Someone once said that if you fail to plan, you plan to fail. School improvement is a process that takes planning and careful attention. Just like any process, there are systematic ways to approaching and enhancing it. In today’s global economy, school improvement is essential to help people grow into all that they can be.
School improvement is synonymous with the concept of quality improvement. Carnegie Foundation’s Continuous Improvement in Education defines quality improvement as “the disciplined use of evidence-based quantitative and qualitative methods to improve the effectiveness, efficiency, equity, timeliness, or safety of service delivery processes and systems.” The goal of each plan, and of any quality educational institution, is to help increase student achievement.
But even though many schools have a school improvement plan in place, they continue to fail to meet state requirements. Why do their plans fall short?
Are there too many initiatives?
According to Collaborative School Improvement: “The common pattern in schools is for leaders to implement multiple new initiatives in an attempt to address a broad range of problems. In trying to solve everything at once, nothing gets the attention it really needs, and ultimately nothing gets solved” (Kaufman 2012).
When 97 district chief technology officers were asked at the Two-Day Summit of the Council of Great City Schools “What are the primary challenges, problems, or areas of volatility you face?” responses included:
- “Creating and disseminating the vision, goals, objectives, and expectations from the top to the bottom.”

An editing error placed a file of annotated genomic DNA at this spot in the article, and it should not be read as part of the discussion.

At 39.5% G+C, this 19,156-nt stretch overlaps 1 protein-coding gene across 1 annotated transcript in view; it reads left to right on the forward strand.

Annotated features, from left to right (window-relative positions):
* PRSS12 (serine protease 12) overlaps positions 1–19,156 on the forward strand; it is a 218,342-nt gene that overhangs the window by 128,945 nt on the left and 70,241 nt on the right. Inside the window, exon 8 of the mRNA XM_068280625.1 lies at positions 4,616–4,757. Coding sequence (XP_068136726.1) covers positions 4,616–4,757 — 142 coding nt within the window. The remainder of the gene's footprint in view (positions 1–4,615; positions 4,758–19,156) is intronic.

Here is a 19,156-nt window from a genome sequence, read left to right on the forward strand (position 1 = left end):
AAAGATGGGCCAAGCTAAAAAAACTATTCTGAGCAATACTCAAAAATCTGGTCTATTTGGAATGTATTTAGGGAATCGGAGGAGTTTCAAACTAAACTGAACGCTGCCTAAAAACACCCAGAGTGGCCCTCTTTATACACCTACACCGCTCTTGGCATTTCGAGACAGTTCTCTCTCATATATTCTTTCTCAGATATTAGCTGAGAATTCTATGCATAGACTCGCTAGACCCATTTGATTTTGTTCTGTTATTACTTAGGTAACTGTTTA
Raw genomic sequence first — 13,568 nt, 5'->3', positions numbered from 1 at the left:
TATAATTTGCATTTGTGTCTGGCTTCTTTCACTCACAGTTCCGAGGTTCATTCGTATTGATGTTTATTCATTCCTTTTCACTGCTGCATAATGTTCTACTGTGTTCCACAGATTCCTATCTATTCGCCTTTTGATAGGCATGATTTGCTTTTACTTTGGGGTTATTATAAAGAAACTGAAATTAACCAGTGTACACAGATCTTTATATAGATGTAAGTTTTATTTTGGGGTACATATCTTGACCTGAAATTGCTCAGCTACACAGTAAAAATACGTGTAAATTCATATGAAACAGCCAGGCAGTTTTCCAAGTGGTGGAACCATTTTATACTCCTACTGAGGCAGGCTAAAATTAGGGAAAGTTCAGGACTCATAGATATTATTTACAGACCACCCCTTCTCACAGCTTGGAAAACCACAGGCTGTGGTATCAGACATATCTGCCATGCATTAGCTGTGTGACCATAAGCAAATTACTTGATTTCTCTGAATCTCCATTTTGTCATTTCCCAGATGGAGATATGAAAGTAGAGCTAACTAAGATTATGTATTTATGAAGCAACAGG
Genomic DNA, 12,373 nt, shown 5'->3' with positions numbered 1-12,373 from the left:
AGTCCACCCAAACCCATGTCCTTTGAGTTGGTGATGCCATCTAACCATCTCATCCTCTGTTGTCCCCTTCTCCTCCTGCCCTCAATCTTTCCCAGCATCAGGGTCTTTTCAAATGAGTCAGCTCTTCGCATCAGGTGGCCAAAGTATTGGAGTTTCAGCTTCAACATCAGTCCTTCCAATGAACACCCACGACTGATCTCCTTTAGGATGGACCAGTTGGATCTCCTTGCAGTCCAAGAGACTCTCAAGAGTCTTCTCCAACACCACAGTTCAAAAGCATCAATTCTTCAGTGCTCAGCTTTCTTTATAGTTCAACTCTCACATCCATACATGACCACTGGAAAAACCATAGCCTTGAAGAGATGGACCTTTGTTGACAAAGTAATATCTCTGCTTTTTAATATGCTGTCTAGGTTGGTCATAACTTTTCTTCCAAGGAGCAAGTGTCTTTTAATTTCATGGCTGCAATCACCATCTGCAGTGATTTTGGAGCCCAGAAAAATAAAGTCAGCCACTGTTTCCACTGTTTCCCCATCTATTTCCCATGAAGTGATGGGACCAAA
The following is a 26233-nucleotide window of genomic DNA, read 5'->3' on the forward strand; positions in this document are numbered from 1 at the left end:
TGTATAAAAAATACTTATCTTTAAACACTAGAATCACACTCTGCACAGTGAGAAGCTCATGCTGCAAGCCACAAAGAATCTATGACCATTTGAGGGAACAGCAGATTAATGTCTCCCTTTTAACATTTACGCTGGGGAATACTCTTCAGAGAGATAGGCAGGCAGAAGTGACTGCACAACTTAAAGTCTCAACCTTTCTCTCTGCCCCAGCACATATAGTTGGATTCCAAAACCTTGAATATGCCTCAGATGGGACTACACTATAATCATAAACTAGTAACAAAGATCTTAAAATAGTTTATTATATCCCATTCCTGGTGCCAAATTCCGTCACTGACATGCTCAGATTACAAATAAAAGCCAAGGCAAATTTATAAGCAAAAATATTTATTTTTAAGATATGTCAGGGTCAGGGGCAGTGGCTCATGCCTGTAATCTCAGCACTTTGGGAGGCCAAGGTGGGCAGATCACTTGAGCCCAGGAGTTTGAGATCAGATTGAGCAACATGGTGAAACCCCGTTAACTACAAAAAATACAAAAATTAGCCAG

- “Multiple visions, objectives, models, systems, ideas, technologies, and agendas all competing for time and resources.”
- “No uniform direction so we can’t possibly get to a single direction” (School Improvement Network 2015).
It is important to consider how much time they spend each day, week and month dedicated to accomplishing the goals of the organization. Along with constant changes in direction and poor communication throughout the organization, having too many objectives could be a distraction.
Focusing on a few
Even though the needs are great for districts, focusing on too many goals rather than a few practical goals can detract from the goal of increased student achievement.
Instead, districts should strive to be intentional about activity. There are many initiatives that a district can take on to work on and accomplish, but the leaders must ask themselves the hard questions.
During the two-fold process of identifying areas for improvement and prioritizing the issue areas (North Carolina Department of Public Instruction 2000), schools need to be aware of the scope of the project. Education Week reported, “The debate regarding the sophistication and specificity required for effective school improvement, coupled with the potential to overwhelm implementers and muddle results, indicates that particular attention should be paid to scope when districts are designing school improvement models.” Therefore, experts advocate that districts aim at 2 to 5 priorities within a school improvement plan (Ontario Ministry of Education 2000).